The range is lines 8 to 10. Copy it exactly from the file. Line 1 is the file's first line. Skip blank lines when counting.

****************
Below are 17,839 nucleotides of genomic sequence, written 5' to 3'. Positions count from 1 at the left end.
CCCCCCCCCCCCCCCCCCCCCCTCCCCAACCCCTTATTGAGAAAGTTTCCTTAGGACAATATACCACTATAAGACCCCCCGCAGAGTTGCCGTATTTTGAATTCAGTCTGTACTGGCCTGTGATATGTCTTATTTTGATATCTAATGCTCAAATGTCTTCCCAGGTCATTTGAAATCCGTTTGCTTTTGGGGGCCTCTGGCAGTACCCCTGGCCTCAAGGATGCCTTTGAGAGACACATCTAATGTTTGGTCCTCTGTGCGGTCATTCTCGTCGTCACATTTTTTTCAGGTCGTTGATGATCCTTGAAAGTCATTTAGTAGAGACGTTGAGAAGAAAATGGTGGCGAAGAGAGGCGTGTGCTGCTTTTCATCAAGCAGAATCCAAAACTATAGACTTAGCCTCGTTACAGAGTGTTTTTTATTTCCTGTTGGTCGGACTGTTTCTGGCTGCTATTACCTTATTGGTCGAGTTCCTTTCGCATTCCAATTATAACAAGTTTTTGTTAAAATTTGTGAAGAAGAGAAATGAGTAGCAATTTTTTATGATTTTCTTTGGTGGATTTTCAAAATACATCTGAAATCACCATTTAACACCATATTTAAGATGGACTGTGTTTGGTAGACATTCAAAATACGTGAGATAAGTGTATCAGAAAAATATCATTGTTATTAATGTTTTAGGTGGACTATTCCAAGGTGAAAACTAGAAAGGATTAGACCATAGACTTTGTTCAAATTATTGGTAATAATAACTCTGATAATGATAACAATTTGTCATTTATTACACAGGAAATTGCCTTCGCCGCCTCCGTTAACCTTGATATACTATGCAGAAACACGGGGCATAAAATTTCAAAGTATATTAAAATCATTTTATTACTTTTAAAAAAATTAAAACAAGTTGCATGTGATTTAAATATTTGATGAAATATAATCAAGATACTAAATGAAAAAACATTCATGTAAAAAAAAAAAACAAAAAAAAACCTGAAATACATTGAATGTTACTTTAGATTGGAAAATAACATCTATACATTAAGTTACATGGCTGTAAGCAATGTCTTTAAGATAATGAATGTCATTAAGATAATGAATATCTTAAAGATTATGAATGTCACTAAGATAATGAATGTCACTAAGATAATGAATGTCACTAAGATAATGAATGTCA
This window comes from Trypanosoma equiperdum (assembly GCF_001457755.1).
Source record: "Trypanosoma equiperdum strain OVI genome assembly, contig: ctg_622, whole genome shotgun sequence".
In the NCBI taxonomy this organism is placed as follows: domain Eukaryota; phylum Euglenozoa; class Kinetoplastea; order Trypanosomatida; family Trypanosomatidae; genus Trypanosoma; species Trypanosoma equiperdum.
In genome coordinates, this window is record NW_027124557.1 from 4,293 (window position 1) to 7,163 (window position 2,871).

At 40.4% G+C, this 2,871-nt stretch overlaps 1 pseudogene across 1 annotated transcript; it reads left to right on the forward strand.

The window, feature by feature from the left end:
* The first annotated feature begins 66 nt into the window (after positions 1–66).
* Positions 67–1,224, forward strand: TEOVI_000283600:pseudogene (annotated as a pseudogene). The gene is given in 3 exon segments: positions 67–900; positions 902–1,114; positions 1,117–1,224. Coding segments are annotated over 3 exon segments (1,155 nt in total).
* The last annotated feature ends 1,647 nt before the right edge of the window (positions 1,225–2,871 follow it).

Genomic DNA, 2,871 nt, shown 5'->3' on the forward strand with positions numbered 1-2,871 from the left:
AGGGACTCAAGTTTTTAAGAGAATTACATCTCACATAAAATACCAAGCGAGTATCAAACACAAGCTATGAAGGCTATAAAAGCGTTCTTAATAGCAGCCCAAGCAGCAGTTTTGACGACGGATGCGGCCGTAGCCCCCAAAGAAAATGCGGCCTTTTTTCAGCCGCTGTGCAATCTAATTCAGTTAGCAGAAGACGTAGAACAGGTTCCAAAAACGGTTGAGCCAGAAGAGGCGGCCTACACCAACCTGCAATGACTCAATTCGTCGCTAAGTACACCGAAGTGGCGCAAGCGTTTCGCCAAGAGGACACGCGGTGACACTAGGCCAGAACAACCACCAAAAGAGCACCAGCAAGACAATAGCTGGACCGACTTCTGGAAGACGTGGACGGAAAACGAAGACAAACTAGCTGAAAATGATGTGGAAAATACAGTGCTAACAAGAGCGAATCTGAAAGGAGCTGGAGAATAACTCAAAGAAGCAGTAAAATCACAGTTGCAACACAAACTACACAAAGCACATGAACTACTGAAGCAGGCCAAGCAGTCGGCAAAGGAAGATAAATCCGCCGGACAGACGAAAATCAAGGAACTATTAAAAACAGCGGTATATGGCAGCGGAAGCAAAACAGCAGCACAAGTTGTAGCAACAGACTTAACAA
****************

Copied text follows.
The window, feature by feature from the left end:
* The first annotated feature begins 66 nt into the window (after positions 1–66).
* Positions 67–1,224, forward strand: TEOVI_000283600:pseudogene (annotated as a pseudogene). The gene is given in 3 exon segments: positions 67–900; positions 902–1,114; positions 1,117–1,224. Coding segments are annotated over 3 exon segments (1,155 nt in total).